Independence Day in Panama
On November 28th each year, Panama celebrates its independence from Spain. In 1821, Panama became an independent country and this holiday is a part of a series of holidays that give Panamanians a 3-day break. The holidays that occur during the beginning of November include Separation Day, Flag Day, and Colon Day.
This is then followed by Los Santos Uprising Day on the 10th of November and is then followed by Independence Day. This holiday, however, is the main one that’s observed and it’s observed with a full parade, fireworks, concerts, festivals, and another day off for the general public.
The History Of Independence Day In Panama
During the 16th century, the indigenous tribes of Panama came under Spanish control. This was then followed by waves of settlers from Spain. From the 16th through the 19th century, Panama would then be governed as a part of the Viceroyalty of Peru.
During the 19th century, independence movements began to not only sweep through Panama but also through Central and South America. The first cry of independence was made by a small town called Villa de Los Santos on November 10th, 1821. On November 28th of that year, there was an open town meeting in which Panama was declared independent from Spain. The region then became a part of the Republic of Greater Columbia to protect itself from Spanish retribution.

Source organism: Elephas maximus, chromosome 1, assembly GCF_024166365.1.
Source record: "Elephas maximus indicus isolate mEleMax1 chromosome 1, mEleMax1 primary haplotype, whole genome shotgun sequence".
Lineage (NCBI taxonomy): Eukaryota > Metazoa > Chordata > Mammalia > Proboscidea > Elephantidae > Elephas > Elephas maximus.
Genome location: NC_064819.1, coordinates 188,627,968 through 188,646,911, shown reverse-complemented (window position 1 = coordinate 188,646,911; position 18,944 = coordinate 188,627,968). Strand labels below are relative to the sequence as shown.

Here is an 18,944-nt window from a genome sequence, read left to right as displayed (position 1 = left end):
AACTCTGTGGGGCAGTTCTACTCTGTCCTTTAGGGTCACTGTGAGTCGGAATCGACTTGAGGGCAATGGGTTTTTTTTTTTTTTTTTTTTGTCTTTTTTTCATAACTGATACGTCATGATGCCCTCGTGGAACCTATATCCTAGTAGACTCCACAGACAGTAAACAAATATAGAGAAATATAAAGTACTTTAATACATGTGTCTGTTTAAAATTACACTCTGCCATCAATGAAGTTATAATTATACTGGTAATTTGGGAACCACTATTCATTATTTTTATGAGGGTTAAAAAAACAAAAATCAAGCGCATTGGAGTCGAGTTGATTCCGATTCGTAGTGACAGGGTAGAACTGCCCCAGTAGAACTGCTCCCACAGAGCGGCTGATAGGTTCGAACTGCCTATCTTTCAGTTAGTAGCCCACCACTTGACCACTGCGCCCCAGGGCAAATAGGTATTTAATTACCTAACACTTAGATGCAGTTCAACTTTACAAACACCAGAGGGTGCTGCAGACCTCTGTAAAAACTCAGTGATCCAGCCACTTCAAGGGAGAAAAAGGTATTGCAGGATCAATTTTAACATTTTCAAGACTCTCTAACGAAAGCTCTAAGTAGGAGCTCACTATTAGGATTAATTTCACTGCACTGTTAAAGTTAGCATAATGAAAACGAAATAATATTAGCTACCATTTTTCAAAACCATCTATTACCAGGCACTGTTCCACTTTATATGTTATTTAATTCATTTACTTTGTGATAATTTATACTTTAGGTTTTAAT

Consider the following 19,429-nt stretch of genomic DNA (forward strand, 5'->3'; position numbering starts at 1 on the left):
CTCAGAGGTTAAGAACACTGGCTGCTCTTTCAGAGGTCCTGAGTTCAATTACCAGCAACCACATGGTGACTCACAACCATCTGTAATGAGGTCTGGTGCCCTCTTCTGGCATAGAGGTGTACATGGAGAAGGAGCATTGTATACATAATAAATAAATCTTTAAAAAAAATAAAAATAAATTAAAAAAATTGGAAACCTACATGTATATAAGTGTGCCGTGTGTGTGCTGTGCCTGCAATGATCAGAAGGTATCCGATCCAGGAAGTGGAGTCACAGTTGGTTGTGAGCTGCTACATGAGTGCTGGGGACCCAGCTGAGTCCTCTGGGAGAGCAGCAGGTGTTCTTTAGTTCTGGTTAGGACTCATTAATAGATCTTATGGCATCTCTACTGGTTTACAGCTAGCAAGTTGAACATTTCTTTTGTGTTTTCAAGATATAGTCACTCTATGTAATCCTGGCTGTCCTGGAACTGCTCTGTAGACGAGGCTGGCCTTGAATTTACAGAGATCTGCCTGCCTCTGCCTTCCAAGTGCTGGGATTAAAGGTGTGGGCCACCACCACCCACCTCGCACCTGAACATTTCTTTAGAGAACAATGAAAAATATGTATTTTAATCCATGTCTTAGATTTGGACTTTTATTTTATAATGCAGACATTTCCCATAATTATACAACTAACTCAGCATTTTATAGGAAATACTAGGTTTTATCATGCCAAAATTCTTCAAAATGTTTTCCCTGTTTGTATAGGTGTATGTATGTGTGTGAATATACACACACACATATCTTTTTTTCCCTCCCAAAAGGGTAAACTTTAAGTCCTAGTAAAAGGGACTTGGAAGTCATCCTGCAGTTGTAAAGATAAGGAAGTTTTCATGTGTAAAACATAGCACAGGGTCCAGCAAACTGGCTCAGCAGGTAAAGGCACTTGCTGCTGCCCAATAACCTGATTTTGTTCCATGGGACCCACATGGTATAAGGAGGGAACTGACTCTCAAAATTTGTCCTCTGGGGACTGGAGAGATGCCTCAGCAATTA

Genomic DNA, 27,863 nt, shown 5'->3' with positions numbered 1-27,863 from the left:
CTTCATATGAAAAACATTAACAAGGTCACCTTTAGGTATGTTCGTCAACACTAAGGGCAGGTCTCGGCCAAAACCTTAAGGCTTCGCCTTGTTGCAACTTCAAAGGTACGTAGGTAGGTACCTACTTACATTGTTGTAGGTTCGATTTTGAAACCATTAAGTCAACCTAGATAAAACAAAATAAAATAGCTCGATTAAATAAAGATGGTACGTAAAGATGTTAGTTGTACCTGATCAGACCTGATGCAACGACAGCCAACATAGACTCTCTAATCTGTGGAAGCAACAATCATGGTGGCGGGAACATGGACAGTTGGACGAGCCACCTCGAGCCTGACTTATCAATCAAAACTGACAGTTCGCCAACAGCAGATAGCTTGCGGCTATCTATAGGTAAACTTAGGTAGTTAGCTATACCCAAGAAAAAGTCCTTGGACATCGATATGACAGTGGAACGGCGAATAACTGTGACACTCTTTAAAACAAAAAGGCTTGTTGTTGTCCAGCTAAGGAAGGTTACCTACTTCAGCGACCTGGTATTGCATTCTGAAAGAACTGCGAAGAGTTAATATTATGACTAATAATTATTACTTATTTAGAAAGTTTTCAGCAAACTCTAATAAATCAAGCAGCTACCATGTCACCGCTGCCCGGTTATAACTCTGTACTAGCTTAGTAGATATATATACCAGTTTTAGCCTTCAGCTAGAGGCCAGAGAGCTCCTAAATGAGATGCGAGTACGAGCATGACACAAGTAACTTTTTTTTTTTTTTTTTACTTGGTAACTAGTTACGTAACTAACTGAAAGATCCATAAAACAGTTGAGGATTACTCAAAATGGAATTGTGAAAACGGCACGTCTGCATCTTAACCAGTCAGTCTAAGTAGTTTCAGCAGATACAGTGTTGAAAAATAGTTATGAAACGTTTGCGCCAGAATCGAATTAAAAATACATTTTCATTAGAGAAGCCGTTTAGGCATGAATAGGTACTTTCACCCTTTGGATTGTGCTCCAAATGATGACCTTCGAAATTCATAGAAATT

Observing Independence Day In Panama
All across Panama, this holiday is celebrated with festivals and fireworks, sporting events and concerts, and even cultural events. But it’s Panamanian food that really takes center stage on this holiday, with many people enjoying traditional Panamanian dishes such as chicken tamales, rice with chicken, turkey, Relleno, and Puerco Asado. It’s also a holiday on which many people visit their loved ones to enjoy these great dishes and to just hang out.